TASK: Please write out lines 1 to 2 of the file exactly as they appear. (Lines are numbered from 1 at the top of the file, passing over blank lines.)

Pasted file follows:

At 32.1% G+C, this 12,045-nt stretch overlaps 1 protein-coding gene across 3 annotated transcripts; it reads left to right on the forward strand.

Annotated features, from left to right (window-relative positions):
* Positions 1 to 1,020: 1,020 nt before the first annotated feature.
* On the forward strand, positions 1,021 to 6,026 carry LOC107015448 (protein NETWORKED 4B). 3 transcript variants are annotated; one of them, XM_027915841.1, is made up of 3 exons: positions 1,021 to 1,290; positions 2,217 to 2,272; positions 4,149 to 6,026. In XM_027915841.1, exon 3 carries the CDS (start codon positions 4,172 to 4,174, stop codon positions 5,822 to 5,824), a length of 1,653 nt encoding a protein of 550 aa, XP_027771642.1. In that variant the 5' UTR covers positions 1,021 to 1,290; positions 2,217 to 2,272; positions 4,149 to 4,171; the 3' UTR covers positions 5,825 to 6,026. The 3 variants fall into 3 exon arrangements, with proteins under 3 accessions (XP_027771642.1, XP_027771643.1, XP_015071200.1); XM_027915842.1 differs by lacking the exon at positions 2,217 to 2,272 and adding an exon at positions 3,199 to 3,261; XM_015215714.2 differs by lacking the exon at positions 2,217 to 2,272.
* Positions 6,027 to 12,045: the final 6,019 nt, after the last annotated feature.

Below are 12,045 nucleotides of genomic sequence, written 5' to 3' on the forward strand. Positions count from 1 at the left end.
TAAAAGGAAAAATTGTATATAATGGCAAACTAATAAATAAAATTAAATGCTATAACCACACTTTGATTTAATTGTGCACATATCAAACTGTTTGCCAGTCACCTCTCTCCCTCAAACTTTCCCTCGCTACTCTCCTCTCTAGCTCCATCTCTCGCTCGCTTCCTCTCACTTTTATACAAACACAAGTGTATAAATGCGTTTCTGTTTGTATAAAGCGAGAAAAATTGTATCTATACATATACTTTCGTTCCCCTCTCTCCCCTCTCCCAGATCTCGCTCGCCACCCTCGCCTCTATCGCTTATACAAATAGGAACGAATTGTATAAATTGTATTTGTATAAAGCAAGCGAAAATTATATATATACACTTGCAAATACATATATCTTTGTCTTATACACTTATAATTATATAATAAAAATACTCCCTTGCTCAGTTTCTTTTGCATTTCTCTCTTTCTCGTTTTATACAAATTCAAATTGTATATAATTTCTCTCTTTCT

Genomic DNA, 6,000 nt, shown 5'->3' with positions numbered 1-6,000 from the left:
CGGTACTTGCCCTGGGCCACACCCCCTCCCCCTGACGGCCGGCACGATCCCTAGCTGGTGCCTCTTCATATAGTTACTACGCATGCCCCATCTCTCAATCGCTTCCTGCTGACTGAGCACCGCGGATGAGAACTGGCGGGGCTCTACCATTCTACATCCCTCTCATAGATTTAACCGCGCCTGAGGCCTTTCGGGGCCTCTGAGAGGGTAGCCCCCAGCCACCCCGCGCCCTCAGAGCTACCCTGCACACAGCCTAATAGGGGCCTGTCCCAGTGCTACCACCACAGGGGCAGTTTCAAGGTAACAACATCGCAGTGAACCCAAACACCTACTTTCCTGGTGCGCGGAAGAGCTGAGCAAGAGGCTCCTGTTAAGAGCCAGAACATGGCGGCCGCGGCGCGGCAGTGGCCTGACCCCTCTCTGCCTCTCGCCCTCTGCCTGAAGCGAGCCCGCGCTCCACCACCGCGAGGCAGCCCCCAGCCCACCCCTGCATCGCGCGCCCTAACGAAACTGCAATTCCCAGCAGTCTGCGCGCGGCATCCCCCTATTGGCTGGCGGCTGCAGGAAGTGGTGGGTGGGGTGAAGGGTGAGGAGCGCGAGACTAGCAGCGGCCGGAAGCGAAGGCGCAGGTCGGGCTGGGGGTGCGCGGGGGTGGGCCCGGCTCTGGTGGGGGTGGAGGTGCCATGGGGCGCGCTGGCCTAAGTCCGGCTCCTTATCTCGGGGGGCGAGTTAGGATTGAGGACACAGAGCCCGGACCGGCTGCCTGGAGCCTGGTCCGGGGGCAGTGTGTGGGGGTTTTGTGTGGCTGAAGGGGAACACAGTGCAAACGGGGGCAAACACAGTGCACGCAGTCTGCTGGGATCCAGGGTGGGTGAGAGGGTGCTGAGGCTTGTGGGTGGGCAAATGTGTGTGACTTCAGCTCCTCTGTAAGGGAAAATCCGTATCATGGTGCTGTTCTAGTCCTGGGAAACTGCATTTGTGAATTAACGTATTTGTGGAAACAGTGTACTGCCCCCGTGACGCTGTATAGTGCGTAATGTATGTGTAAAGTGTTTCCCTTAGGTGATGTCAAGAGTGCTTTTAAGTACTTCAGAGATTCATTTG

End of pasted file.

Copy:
At 32.1% G+C, this 12,045-nt stretch overlaps 1 protein-coding gene across 3 annotated transcripts; it reads left to right on the forward strand.

Annotated features, from left to right (window-relative positions):